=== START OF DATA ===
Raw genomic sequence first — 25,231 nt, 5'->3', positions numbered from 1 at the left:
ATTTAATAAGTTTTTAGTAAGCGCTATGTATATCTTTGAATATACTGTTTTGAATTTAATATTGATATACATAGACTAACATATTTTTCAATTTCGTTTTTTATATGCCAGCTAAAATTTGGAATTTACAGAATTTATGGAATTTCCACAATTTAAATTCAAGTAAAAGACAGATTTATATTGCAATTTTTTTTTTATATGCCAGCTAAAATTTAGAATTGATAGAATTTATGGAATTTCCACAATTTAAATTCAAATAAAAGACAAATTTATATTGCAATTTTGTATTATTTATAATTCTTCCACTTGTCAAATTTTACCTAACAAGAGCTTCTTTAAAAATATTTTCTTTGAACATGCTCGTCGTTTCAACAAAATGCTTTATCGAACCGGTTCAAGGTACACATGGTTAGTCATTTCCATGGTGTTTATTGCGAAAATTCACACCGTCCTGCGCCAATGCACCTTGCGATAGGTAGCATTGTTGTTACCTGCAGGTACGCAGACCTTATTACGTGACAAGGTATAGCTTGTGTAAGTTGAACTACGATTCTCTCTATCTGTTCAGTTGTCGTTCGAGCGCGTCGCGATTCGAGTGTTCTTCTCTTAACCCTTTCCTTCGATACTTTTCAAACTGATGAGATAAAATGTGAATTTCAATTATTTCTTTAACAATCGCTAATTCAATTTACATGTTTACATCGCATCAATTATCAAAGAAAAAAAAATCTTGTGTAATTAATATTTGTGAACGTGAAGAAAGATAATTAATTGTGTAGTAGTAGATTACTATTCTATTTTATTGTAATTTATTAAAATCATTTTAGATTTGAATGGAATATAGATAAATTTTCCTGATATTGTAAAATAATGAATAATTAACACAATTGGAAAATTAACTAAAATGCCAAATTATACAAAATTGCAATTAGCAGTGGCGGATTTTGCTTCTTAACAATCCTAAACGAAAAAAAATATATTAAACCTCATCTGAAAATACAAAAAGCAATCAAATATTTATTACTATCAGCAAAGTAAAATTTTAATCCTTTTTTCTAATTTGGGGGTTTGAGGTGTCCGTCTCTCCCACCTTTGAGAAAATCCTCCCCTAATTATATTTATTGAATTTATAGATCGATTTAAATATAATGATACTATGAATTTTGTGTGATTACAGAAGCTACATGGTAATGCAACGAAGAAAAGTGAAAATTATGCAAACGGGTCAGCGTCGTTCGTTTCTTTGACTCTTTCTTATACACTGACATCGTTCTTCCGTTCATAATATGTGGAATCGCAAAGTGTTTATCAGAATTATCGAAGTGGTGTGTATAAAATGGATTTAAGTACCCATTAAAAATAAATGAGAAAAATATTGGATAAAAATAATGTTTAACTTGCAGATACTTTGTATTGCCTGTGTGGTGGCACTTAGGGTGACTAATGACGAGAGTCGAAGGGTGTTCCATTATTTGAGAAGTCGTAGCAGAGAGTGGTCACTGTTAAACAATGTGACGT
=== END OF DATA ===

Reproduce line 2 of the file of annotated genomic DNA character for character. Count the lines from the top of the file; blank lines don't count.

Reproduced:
ATTTAATAAGTTTTTAGTAAGCGCTATGTATATCTTTGAATATACTGTTTTGAATTTAATATTGATATACATAGACTAACATATTTTTCAATTTCGTTTTTTATATGCCAGCTAAAATTTGGAATTTACAGAATTTATGGAATTTCCACAATTTAAATTCAAGTAAAAGACAGATTTATATTGCAATTTTTTTTTTATATGCCAGCTAAAATTTAGAATTGATAGAATTTATGGAATTTCCACAATTTAAATTCAAATAAAAGACAAATTTATATTGCAATTTTGTATTATTTATAATTCTTCCACTTGTCAAATTTTACCTAACAAGAGCTTCTTTAAAAATATTTTCTTTGAACATGCTCGTCGTTTCAACAAAATGCTTTATCGAACCGGTTCAAGGTACACATGGTTAGTCATTTCCATGGTGTTTATTGCGAAAATTCACACCGTCCTGCGCCAATGCACCTTGCGATAGGTAGCATTGTTGTTACCTGCAGGTACGCAGACCTTATTACGTGACAAGGTATAGCTTGTGTAAGTTGAACTACGATTCTCTCTATCTGTTCAGTTGTCGTTCGAGCGCGTCGCGATTCGAGTGTTCTTCTCTTAACCCTTTCCTTCGATACTTTTCAAACTGATGAGATAAAATGTGAATTTCAATTATTTCTTTAACAATCGCTAATTCAATTTACATGTTTACATCGCATCAATTATCAAAGAAAAAAAAATCTTGTGTAATTAATATTTGTGAACGTGAAGAAAGATAATTAATTGTGTAGTAGTAGATTACTATTCTATTTTATTGTAATTTATTAAAATCATTTTAGATTTGAATGGAATATAGATAAATTTTCCTGATATTGTAAAATAATGAATAATTAACACAATTGGAAAATTAACTAAAATGCCAAATTATACAAAATTGCAATTAGCAGTGGCGGATTTTGCTTCTTAACAATCCTAAACGAAAAAAAATATATTAAACCTCATCTGAAAATACAAAAAGCAATCAAATATTTATTACTATCAGCAAAGTAAAATTTTAATCCTTTTTTCTAATTTGGGGGTTTGAGGTGTCCGTCTCTCCCACCTTTGAGAAAATCCTCCCCTAATTATATTTATTGAATTTATAGATCGATTTAAATATAATGATACTATGAATTTTGTGTGATTACAGAAGCTACATGGTAATGCAACGAAGAAAAGTGAAAATTATGCAAACGGGTCAGCGTCGTTCGTTTCTTTGACTCTTTCTTATACACTGACATCGTTCTTCCGTTCATAATATGTGGAATCGCAAAGTGTTTATCAGAATTATCGAAGTGGTGTGTATAAAATGGATTTAAGTACCCATTAAAAATAAATGAGAAAAATATTGGATAAAAATAATGTTTAACTTGCAGATACTTTGTATTGCCTGTGTGGTGGCACTTAGGGTGACTAATGACGAGAGTCGAAGGGTGTTCCATTATTTGAGAAGTCGTAGCAGAGAGTGGTCACTGTTAAACAATGTGACGT